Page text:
Video: Use Partial Fractions to Find a Power Series Representation

Use partial fractions to find the power series of the function 𝑓(π‘₯) = 3/((π‘₯ βˆ’ 2)(π‘₯ + 1)).

06:46

Video Transcript

Use partial fractions to find the power series of the function 𝑓 of π‘₯ is equal to three divided by π‘₯ minus two multiplied by π‘₯ plus one.

The question asks us to find the power series of the function 𝑓 of π‘₯ and asks us to do this by using partial factions. We recall that since the denominator in our function 𝑓 of π‘₯ has two unique roots, by using partial fractions, we can write three divided by π‘₯ minus two multiplied by π‘₯ plus one as some number 𝐴 divided by π‘₯ minus two. And then we add some number 𝐡 divided by π‘₯ plus one.

To help us find the values of 𝐴 and 𝐡, we’re going to multiply both sides of our equation by the denominator π‘₯ minus two multiplied by π‘₯ plus one. We can cancel the shared factors in both our numerator and our denominator on the left-hand side of our equation to just get three. And when we distribute over the parentheses, when we multiply our first term, we can cancel the shared factor of π‘₯ minus two to just get 𝐴 multiplied by π‘₯ plus one. And when we do the same of our second term, we can cancel the shared factor of π‘₯ plus one to get 𝐡 multiplied by π‘₯ minus two.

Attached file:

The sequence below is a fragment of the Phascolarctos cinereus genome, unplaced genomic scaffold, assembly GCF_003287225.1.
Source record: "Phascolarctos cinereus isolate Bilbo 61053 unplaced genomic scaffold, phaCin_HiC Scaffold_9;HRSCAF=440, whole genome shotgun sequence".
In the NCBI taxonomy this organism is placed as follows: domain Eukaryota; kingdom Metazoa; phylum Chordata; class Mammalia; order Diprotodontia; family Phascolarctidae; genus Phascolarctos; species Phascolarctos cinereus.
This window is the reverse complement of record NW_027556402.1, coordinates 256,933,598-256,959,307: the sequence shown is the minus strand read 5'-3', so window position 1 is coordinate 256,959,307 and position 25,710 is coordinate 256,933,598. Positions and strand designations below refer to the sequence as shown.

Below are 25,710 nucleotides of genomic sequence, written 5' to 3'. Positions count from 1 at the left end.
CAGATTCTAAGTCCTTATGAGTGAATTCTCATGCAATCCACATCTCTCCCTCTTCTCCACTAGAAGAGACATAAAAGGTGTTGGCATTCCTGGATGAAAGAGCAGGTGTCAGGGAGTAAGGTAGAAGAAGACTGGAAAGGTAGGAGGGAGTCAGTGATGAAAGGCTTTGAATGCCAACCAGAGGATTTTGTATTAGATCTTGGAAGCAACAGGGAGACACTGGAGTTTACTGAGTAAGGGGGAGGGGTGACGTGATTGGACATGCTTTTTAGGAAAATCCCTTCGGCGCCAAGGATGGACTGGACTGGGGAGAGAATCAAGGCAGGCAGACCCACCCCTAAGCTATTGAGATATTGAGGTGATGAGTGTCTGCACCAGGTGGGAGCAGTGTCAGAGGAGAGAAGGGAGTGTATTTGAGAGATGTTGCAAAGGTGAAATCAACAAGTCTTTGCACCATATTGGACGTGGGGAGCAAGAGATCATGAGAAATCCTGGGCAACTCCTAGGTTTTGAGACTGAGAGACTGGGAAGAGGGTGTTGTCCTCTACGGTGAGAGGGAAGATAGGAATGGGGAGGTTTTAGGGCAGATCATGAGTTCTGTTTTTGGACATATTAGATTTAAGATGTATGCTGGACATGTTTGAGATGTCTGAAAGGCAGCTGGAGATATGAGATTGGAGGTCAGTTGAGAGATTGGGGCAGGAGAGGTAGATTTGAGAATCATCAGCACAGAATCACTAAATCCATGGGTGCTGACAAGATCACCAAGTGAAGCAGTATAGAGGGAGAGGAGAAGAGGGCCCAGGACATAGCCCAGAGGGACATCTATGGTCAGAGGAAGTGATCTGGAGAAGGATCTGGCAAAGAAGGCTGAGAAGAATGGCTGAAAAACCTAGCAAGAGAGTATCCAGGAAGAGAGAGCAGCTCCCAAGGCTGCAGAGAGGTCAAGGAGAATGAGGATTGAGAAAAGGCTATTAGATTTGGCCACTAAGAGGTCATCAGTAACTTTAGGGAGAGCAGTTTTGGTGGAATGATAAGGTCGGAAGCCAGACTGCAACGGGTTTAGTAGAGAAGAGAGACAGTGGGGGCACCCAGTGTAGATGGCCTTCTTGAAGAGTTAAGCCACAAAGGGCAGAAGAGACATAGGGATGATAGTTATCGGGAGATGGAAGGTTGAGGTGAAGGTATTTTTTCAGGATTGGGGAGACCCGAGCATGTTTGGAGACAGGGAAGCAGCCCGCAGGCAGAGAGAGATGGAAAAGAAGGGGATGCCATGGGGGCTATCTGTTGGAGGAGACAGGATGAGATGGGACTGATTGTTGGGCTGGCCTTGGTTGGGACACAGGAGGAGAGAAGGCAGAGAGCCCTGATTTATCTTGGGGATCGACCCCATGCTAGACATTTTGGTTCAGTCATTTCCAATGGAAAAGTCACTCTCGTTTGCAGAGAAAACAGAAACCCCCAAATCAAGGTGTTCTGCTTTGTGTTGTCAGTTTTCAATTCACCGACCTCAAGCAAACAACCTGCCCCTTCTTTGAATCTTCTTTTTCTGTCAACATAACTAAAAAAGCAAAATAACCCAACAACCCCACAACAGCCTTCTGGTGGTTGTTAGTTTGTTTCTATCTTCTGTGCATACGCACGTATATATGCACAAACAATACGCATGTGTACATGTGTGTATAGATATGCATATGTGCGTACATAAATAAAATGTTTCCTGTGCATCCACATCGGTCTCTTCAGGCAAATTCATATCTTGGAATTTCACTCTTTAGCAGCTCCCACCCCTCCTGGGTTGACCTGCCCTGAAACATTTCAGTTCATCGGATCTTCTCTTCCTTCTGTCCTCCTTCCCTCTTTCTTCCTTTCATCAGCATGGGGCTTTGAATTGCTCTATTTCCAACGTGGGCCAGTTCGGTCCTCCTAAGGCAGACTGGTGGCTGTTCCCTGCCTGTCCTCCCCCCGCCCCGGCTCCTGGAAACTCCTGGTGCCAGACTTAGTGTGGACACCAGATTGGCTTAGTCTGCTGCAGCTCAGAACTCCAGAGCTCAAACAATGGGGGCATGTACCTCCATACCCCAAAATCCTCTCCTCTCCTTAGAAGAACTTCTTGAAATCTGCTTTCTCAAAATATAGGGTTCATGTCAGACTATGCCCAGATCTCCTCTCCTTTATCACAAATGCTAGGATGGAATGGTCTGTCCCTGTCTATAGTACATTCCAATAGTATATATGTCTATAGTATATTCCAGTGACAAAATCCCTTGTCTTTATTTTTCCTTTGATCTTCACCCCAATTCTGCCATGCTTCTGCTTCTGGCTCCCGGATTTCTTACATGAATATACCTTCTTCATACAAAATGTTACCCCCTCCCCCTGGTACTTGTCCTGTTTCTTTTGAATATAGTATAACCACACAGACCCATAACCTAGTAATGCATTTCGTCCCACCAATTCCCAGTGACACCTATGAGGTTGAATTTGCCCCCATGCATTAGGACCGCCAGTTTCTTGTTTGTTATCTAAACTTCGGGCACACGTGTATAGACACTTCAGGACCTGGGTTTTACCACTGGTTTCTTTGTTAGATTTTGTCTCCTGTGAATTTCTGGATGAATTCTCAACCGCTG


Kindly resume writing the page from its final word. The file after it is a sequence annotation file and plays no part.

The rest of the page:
Since this is true for all values of π‘₯, we’re going to write that three is equivalent to 𝐴 multiplied by π‘₯ plus one plus 𝐡 multiplied by π‘₯ minus two. Since we know that this is true for any value of π‘₯, we can use substitution to help us eliminate our variables. Substituting π‘₯ is equal to negative one gives us that three is equal to 𝐴 multiplied by negative one plus one plus 𝐡 multiplied by negative one minus two. We have that negative one plus one is equal to zero and negative one minus two is equal to negative three. So we have that three is equal to 𝐴 multiplied by zero minus three 𝐡. And since 𝐴 multiplied by zero is equal to zero, we must have that three is equal to negative three 𝐡. So if we divide through by negative three, we have that negative one is equal to 𝐡.